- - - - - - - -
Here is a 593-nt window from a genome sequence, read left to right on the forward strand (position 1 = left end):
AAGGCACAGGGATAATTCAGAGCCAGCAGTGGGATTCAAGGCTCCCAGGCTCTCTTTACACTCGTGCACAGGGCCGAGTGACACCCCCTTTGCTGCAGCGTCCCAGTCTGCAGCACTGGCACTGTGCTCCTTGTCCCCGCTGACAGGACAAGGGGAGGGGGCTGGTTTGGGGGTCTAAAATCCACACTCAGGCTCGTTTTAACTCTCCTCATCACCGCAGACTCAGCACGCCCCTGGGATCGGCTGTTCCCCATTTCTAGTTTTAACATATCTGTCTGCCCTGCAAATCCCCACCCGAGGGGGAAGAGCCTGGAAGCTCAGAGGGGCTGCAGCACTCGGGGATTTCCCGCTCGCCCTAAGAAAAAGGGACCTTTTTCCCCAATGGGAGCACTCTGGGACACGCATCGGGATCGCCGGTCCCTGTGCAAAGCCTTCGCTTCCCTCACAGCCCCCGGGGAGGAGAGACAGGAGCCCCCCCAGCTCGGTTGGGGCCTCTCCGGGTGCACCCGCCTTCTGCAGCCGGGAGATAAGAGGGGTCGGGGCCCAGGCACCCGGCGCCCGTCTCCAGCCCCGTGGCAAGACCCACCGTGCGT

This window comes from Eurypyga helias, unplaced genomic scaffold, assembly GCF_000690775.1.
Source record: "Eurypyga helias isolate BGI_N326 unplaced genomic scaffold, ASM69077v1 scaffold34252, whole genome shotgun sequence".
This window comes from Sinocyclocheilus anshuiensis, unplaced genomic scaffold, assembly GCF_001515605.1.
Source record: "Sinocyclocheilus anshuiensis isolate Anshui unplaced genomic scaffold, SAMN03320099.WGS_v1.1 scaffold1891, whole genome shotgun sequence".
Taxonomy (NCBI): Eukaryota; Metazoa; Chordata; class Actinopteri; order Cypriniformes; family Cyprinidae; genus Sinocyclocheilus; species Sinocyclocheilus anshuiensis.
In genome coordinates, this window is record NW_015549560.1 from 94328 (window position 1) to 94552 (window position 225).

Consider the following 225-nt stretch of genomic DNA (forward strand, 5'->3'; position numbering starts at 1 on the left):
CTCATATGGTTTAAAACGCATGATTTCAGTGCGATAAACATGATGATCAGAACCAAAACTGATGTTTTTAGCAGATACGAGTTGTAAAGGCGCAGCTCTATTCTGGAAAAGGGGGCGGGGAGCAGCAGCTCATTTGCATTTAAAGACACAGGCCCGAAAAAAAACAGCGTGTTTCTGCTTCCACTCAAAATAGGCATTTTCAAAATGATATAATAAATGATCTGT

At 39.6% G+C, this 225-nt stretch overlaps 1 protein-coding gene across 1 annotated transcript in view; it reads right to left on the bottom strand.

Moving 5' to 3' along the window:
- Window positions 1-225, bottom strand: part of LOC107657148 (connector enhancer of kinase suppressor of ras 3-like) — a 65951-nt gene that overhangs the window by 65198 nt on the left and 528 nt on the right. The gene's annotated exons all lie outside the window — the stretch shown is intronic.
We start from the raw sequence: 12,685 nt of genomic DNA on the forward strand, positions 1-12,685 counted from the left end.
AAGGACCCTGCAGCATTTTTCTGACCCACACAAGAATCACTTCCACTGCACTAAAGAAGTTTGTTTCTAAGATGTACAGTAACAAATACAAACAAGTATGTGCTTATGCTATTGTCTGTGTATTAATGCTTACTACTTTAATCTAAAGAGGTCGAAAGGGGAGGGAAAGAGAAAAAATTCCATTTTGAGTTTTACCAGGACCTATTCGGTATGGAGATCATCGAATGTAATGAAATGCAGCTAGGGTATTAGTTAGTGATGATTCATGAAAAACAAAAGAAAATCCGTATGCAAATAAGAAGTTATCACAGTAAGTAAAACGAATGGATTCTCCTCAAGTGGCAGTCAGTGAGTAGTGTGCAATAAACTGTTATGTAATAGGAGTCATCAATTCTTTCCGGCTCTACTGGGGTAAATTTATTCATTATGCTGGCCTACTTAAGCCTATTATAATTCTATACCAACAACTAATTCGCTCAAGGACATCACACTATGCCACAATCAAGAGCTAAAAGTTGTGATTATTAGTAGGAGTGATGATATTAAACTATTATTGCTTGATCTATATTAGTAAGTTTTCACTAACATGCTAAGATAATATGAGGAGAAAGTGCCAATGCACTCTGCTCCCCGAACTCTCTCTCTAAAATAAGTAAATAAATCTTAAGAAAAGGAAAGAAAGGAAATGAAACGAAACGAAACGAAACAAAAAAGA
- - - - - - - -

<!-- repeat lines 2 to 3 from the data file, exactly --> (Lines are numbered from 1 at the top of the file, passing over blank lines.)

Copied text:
AAGGCACAGGGATAATTCAGAGCCAGCAGTGGGATTCAAGGCTCCCAGGCTCTCTTTACACTCGTGCACAGGGCCGAGTGACACCCCCTTTGCTGCAGCGTCCCAGTCTGCAGCACTGGCACTGTGCTCCTTGTCCCCGCTGACAGGACAAGGGGAGGGGGCTGGTTTGGGGGTCTAAAATCCACACTCAGGCTCGTTTTAACTCTCCTCATCACCGCAGACTCAGCACGCCCCTGGGATCGGCTGTTCCCCATTTCTAGTTTTAACATATCTGTCTGCCCTGCAAATCCCCACCCGAGGGGGAAGAGCCTGGAAGCTCAGAGGGGCTGCAGCACTCGGGGATTTCCCGCTCGCCCTAAGAAAAAGGGACCTTTTTCCCCAATGGGAGCACTCTGGGACACGCATCGGGATCGCCGGTCCCTGTGCAAAGCCTTCGCTTCCCTCACAGCCCCCGGGGAGGAGAGACAGGAGCCCCCCCAGCTCGGTTGGGGCCTCTCCGGGTGCACCCGCCTTCTGCAGCCGGGAGATAAGAGGGGTCGGGGCCCAGGCACCCGGCGCCCGTCTCCAGCCCCGTGGCAAGACCCACCGTGCGT

This window comes from Eurypyga helias, unplaced genomic scaffold, assembly GCF_000690775.1.